A long-lasting anti-inflammatory, it is difficult to manufacture in sterile form. Injected into joints or around the spine to relieve pain, it stays in the body for months. It has a bad side effect of suppressing defenses — a real problem if it’s contaminated. If the contaminant is a microscopic fungus, the drug feeds it like fertilizer.

n short, methylprednisolone acetate — an “injectable steroid,” in pharmaceutical parlance — is a prescription for disaster if not made right. A few drug companies make it. So do an unknown number of “compounding pharmacies,” a little-known, lightly regulated shadow world of the American pharmaceutical industry.

And that, recent history suggests, is a problem.
One company, New England Compounding Center (NECC) of Framingham, Mass., made tens of thousands of doses of methylprednisolone acetate and two other steroids (betamethasone and triamcinolone) used for similar purposes. It sold them to pain clinics in 23 states, satisfying a demand for preservative-free medicines not available from mainstream drug companies. Last year, samples of all three products — including the deadly lots of methylprednisolone — were found to be contaminated with fungus or bacteria.

The dangers of injectable steroids made by compounding pharmacies have been clear for a while.
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« Reply #68 on: March 26, 2013, 09:53:06 PM »

http://www.boston.com/news/local/massachusetts/2013/03/26/mich-seeks-criminal-probe-meningitis-deaths/P7hvoWISE5LAT8ADthToMM/story.html
Mich. AG seeks criminal probe of meningitis deaths
March 26, 2013

LANSING, Mich. (AP) — The state attorney general on Tuesday sought permission to launch a criminal investigation into a Massachusetts pharmaceutical company linked to a deadly outbreak of meningitis, saying Michigan was at the ‘‘epicenter’’ of pain and death in the case.

Bill Schuette filed a request with the Michigan Court of Appeals for a rare, four-county grand jury to conduct a confidential probe into the New England Compounding Center, the company already accused in dozens of civil lawsuits of producing contaminated steroids that killed 51 people nationwide and sickened more than 700.

If the court agrees to an investigation, a jury of citizens in one of the counties would decide if criminal charges should be brought.
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« Reply #69 on: December 24, 2013, 11:39:27 AM »

http://www.cbsnews.com/news/meningitis-victims-nearing-settlement-with-new-england-compounding-center-for-100m/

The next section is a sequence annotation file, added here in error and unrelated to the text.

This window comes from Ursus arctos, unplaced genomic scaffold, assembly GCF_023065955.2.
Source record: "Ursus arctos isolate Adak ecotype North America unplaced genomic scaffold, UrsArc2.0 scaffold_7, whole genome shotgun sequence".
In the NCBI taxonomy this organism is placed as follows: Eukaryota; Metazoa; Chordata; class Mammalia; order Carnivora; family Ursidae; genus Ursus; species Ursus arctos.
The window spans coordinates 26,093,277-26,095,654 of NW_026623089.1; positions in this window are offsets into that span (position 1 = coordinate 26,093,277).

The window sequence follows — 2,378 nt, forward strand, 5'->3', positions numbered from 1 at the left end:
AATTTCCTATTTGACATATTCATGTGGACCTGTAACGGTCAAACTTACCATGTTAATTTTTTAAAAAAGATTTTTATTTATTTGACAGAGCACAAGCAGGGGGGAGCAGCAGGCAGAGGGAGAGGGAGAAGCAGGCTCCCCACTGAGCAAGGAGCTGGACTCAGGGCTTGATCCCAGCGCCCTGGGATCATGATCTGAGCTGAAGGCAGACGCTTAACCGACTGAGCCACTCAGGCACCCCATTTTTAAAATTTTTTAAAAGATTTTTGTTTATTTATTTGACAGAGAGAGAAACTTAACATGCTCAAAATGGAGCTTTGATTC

Meningitis victims nearing settlement with New England Compounding Center for $100M
December 24, 2013


BOSTON -- Attorneys for creditors of a pharmacy linked to a nationwide meningitis outbreak said Monday they have reached a preliminary settlement that would set up a victim compensation fund worth more than $100 million.

Attorney William Baldiga said the agreement was reached among creditors, bankruptcy trustee Paul D. Moore and the owners and insurers of the New England Compounding Center. The deal needs approval from a bankruptcy judge and likely will be filed in the next few weeks.

The company, based in Framingham, just west of Boston, gave up its license and filed for bankruptcy protection after it was flooded with hundreds of lawsuits from people who received tainted steroid injections.
 
About 750 people in 20 states have developed fungal meningitis, an inflammation of the lining of the brain and spinal cord, or other infections; 64 have died.

The infections were linked to more than 17,600 doses of methylprednisolone acetate steroid injections used to treat back and joint pain that were shipped by NECC to 23 states. FDA investigators last Oct. found mold and fungal contamination in vials of the drugs, and areas used to prepare sterile drugs at the facility.

Michigan, Tennessee and Indiana were hit the hardest by the infections.

A federal investigation of the company started more than a year ago but hasn't resulted in any criminal charges. The company's owners said in a press release announcing the settlement that they deny any liability or wrongdoing but want to play a major role in establishing a fund for people who died or suffered.
Victims have until Jan. 15 to file claims.

Baldiga said he expects the fund to grow significantly with contributions from others who may have been sued. He said the settlement was reached over the weekend and those involved wanted to announce it as soon as possible so victims who are considering claims know that there is substantial money available.

The initial $100 million will come from cash contributions by the owners of NECC and proceeds from insurance, tax refunds and the sale of a related business.

Baldiga called it "an important step, but a first step only."
 
Last month, President Barack Obama signed legislation that grants the Food and Drug Administration more regulatory powers over drug compounding pharmacies.